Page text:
Wednesday, September 26, 2018
I leave for L.A. this morning. Anxious, of course. What have I forgotten? What have I forgotten to do? It won't matter in a few minutes. It is what it is, I hear. I have a long travel day before I get to my room in Palm Springs, but perhaps the trivia of existence will fall away with the miles.
Now it is time to shower. I will be on the road for the next week. I'll try to keep you informed.
Posted by cafe selavy at 6:52 AM
Tuesday, September 25, 2018
I should probably write tonight as I have to be at the factory at the crack of dawn to watch the new CEO give a presentation. Hideous. But such are the wages of sin. Then, as the rest of the workers attend breakout meetings, I shall make a quick exit to take care of business before I leave for Cali. I have to sign my tax form and give a big check to my tax guy. I will need to see my mother. I guess I should have dinner with her since I won't see her for a week and will have to eat anyway. But there is little to do to get ready now. I packed my bags, both camera and clothing, so all I have to do is get up, get a ride, and go. I am sick with nerves, but so it goes. It is time to get internal, to slow down, to think only about what I want to do. It should be a glorious time. That is what I keep telling myself, anyway.
It is morning now. I didn't get far with this post last night. I didn't sleep well, either. Pre-trip nerves, I guess. How, when, and why did I become such a baby? I've always been this way, so I guess the answer would have to be, "at birth." It is part and parcel of who I am, overly-sensitive and like my father, a real worrier. I come by it genetically. Don't picture him as a frail fellow wringing his hands. He was a big, manly guy who just thought it his duty to control the variables of the world. It all came to rest on his shoulders. Same here. The worry stops here.
I'm such a putz.
Give you an example. I've packed practically every small camera I have. Here's the list:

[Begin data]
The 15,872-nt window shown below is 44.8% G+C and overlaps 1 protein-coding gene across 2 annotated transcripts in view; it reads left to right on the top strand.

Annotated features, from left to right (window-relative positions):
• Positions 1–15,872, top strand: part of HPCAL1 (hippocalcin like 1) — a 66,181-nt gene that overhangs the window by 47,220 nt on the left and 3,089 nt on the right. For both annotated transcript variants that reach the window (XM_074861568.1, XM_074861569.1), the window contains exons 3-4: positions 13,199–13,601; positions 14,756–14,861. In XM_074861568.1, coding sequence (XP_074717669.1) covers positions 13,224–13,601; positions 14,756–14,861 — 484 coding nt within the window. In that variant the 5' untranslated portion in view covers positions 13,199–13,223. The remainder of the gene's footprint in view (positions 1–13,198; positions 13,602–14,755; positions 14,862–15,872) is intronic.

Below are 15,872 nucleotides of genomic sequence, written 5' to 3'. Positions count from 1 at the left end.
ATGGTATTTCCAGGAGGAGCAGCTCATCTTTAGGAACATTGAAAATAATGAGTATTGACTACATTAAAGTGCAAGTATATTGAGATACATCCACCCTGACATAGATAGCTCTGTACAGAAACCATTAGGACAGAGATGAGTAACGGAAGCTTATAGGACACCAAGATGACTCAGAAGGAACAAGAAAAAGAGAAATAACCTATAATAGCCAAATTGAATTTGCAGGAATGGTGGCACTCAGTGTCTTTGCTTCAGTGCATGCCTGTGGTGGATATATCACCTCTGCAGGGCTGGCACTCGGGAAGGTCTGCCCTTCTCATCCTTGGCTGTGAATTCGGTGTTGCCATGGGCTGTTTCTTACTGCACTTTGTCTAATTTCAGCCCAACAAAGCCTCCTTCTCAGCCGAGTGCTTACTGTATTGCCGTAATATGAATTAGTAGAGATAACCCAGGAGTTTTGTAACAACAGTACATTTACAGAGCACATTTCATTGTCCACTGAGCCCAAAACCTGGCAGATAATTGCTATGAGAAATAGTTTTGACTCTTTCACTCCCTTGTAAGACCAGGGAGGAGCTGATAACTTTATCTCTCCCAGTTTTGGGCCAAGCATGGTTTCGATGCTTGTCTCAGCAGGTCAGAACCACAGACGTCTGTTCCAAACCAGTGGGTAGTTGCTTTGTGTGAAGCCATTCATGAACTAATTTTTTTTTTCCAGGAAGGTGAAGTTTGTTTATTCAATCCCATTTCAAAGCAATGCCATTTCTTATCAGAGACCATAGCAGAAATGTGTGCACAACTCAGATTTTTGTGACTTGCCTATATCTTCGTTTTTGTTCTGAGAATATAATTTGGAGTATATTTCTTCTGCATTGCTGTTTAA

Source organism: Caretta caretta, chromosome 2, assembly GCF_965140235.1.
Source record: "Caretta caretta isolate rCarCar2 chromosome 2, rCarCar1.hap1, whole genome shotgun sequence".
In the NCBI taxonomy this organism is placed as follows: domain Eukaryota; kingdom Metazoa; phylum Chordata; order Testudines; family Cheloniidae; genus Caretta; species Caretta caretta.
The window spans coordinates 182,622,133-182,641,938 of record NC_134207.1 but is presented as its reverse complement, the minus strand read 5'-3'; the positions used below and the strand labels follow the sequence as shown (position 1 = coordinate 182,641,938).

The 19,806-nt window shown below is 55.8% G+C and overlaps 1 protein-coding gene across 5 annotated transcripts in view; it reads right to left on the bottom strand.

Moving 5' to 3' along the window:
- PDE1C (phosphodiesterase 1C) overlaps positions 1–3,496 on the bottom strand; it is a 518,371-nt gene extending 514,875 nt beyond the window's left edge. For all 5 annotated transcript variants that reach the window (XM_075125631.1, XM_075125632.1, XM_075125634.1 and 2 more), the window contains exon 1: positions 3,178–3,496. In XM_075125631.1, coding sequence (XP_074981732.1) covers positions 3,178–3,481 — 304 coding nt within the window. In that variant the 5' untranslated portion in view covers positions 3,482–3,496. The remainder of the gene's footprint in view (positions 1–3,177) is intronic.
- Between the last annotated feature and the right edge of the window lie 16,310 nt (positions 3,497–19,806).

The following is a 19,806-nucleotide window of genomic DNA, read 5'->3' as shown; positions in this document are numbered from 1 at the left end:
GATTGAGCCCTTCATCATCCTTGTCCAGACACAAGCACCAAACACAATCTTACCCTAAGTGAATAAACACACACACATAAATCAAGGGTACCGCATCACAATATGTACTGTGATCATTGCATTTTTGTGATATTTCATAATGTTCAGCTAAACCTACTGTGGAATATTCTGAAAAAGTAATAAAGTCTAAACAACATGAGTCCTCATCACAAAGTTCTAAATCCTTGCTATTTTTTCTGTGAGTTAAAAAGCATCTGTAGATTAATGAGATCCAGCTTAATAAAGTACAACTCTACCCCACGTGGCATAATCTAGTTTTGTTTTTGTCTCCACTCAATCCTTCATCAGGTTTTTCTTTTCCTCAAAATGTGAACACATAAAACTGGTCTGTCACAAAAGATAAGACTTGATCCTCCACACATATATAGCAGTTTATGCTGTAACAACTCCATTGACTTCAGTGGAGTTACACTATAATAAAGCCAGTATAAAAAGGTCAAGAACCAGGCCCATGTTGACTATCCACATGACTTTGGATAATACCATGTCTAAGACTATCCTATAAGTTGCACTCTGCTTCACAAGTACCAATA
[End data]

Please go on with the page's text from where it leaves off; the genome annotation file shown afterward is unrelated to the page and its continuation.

Sony A7 RII
Sony A7 SII
Sony 24-70 zoom
It all fits into one medium-sized camera backpack. I packed my Canon 5D iii and its lenses in there and it filled the whole thing. But I am stupid to take all those cameras with me. I need to make some choices. That, however, is not my strong suit. Jesus--that's 10 cameras!
I only packed one pair of jeans and two pairs of shorts though and a t-shirt for every day. I am really packed light.
This must fascinate you. Seriously, why would I tell you this? I'm not. I'm journaling, making a record for myself. Why? Just proving I once existed, I guess. Who knows what future archeologists will be interested in.
I'll probably take most of my pictures with my phone. If I were brave, I'd put the Fuji, the Ricoh, and the two Olympus cameras into a teeny tiny bag and go with just that. They would fit in half a small purse. But I don't have the nerve.
I have nothing interesting to say. I am writing to fill the void, but I am only increasing its volume, so I will stop. I have much to do at work before I leave.
Nice picture, though.
Posted by cafe selavy at 7:02 AM
Monday, September 24, 2018
I just wrote a long piece about sex being the one place where we are all fantasy criminals, but I deleted it. I sounded like a right wing nut. Dildos and Japanese sex dolls. . . you get the idea. But it is not the time for that kind of talk. It is a time of Fear and Loathing, and as the good Doctor said, "I'm not like the others. I'm your friend."